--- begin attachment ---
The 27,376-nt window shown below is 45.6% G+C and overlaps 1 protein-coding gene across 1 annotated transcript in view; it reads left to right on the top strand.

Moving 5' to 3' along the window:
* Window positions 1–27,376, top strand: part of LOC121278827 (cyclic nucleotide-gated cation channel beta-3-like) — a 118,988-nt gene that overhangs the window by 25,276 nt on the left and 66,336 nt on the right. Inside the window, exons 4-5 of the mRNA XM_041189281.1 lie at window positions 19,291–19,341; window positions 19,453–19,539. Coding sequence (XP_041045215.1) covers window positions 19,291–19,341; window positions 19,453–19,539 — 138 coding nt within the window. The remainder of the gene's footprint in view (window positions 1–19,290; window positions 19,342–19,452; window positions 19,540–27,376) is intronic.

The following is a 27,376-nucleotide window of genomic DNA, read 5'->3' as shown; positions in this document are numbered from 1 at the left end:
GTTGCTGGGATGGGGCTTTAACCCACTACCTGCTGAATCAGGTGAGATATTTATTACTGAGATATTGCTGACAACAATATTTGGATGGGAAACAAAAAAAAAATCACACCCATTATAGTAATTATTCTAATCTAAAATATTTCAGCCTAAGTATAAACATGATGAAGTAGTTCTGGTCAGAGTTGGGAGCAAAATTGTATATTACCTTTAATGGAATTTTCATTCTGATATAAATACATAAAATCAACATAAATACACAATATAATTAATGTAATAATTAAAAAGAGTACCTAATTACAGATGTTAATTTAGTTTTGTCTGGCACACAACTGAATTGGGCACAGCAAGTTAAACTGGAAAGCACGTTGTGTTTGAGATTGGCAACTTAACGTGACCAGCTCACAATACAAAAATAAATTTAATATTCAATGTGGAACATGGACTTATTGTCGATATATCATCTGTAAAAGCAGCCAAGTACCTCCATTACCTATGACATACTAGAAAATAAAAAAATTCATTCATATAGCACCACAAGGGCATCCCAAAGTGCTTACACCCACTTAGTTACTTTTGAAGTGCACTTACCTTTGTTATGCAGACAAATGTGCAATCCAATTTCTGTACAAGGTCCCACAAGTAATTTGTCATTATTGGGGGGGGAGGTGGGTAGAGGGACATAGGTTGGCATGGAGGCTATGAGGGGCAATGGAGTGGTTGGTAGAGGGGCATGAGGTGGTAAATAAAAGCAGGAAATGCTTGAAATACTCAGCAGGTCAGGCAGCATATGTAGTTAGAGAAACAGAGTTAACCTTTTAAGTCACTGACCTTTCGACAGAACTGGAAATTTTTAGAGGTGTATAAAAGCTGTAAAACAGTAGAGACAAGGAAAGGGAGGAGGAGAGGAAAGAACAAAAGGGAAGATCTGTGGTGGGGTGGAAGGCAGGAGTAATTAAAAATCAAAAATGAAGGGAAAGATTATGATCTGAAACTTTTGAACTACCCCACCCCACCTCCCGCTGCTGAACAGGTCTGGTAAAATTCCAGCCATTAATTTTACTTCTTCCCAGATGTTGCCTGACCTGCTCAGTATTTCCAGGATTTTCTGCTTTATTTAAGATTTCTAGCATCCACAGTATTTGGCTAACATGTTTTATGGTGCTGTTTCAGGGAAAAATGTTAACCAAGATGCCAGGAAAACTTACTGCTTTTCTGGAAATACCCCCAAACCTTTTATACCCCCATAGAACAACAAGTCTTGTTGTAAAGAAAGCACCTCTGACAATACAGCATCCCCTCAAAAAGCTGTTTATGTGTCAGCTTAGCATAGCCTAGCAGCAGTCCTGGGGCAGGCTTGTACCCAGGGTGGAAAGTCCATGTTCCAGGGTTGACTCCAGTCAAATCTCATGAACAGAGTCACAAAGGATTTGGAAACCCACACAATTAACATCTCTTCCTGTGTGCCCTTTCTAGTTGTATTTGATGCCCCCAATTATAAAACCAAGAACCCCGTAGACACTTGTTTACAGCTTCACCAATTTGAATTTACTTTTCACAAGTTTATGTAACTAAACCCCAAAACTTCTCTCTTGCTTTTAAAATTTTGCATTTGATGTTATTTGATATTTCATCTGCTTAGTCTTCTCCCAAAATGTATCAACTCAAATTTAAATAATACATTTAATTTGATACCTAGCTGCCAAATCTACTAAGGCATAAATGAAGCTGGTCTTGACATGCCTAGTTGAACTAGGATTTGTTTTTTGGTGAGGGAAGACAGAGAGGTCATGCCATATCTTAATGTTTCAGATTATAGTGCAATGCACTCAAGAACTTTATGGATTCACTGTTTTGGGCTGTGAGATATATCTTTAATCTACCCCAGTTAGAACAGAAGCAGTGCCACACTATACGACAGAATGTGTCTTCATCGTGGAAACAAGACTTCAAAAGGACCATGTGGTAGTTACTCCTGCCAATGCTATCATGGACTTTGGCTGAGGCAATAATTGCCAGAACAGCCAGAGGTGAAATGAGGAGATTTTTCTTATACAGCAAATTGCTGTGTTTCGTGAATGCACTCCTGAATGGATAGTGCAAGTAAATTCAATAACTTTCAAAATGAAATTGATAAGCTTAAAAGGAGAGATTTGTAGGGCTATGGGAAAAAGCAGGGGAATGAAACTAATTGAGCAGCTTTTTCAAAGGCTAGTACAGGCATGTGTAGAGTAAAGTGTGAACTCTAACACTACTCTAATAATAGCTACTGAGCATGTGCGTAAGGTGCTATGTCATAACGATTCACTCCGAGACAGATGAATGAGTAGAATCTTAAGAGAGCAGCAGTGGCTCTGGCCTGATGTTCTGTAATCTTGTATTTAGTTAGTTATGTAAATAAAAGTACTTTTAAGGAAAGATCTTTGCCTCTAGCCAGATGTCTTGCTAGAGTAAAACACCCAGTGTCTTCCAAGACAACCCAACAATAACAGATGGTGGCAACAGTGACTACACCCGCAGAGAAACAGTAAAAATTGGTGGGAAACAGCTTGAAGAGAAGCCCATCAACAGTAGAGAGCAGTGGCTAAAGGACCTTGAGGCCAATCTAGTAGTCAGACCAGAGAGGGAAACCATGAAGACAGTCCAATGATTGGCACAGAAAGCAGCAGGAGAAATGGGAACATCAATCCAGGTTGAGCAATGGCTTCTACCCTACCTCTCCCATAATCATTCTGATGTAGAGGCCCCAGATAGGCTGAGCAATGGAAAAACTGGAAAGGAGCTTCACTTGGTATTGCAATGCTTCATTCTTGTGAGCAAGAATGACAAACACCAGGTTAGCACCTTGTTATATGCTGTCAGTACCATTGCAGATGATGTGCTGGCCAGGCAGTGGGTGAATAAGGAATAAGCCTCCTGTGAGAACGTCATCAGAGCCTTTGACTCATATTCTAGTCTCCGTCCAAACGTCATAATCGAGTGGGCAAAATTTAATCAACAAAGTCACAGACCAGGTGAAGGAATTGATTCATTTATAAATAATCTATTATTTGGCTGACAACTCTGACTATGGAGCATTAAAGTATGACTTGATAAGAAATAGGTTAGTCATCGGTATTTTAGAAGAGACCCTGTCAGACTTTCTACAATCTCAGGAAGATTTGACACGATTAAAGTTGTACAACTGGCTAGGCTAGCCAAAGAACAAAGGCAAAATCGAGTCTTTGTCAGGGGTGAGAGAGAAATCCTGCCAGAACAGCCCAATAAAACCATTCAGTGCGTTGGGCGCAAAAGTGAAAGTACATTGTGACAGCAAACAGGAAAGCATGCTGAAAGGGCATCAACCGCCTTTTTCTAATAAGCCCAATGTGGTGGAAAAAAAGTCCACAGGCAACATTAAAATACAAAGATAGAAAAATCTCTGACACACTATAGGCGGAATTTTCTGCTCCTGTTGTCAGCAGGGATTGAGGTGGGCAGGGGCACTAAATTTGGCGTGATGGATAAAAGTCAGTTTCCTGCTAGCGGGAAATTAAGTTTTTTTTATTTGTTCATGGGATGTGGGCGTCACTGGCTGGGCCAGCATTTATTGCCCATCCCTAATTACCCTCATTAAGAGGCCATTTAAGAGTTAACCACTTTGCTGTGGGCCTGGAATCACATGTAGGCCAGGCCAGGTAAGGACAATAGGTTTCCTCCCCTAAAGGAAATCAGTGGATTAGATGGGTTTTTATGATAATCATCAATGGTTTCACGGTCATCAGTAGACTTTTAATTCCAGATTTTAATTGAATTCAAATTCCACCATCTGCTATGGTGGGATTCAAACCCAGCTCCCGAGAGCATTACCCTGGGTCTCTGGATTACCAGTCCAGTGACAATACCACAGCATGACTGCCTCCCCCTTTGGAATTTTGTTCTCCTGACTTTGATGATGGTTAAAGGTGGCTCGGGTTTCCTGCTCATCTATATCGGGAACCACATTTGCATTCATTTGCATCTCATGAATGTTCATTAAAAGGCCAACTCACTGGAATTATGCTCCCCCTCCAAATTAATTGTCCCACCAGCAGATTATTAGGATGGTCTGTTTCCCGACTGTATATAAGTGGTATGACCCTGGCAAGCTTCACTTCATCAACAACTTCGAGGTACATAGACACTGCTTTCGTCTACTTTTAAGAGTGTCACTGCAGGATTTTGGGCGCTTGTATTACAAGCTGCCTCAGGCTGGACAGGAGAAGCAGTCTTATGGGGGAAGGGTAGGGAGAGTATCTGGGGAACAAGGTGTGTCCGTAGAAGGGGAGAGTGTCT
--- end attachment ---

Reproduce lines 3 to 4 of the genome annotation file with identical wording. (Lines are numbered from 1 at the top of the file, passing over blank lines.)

* Window positions 1–27,376, top strand: part of LOC121278827 (cyclic nucleotide-gated cation channel beta-3-like) — a 118,988-nt gene that overhangs the window by 25,276 nt on the left and 66,336 nt on the right. Inside the window, exons 4-5 of the mRNA XM_041189281.1 lie at window positions 19,291–19,341; window positions 19,453–19,539. Coding sequence (XP_041045215.1) covers window positions 19,291–19,341; window positions 19,453–19,539 — 138 coding nt within the window. The remainder of the gene's footprint in view (window positions 1–19,290; window positions 19,342–19,452; window positions 19,540–27,376) is intronic.

The following is a 27,376-nucleotide window of genomic DNA, read 5'->3' as shown; positions in this document are numbered from 1 at the left end: